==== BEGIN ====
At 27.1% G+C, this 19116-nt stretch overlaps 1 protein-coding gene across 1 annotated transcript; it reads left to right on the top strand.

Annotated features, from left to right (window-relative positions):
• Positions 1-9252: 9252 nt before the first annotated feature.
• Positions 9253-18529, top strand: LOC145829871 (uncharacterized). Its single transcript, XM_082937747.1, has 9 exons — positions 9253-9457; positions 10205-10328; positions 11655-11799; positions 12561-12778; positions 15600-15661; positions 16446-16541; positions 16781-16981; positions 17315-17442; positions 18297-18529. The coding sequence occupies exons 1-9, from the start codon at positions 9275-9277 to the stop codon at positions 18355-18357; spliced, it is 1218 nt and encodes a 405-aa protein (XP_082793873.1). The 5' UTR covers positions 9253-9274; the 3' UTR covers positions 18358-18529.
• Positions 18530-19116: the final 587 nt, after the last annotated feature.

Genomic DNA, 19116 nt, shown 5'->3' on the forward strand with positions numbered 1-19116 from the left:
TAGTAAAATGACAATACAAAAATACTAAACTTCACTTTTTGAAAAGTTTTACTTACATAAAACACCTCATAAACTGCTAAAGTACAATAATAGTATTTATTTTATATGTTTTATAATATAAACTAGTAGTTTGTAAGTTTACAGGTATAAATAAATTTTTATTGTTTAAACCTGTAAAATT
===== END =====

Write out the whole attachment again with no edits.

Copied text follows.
At 27.1% G+C, this 19116-nt stretch overlaps 1 protein-coding gene across 1 annotated transcript; it reads left to right on the top strand.

Annotated features, from left to right (window-relative positions):
• Positions 1-9252: 9252 nt before the first annotated feature.
• Positions 9253-18529, top strand: LOC145829871 (uncharacterized). Its single transcript, XM_082937747.1, has 9 exons — positions 9253-9457; positions 10205-10328; positions 11655-11799; positions 12561-12778; positions 15600-15661; positions 16446-16541; positions 16781-16981; positions 17315-17442; positions 18297-18529. The coding sequence occupies exons 1-9, from the start codon at positions 9275-9277 to the stop codon at positions 18355-18357; spliced, it is 1218 nt and encodes a 405-aa protein (XP_082793873.1). The 5' UTR covers positions 9253-9274; the 3' UTR covers positions 18358-18529.
• Positions 18530-19116: the final 587 nt, after the last annotated feature.

Genomic DNA, 19116 nt, shown 5'->3' on the forward strand with positions numbered 1-19116 from the left:
TAGTAAAATGACAATACAAAAATACTAAACTTCACTTTTTGAAAAGTTTTACTTACATAAAACACCTCATAAACTGCTAAAGTACAATAATAGTATTTATTTTATATGTTTTATAATATAAACTAGTAGTTTGTAAGTTTACAGGTATAAATAAATTTTTATTGTTTAAACCTGTAAAATT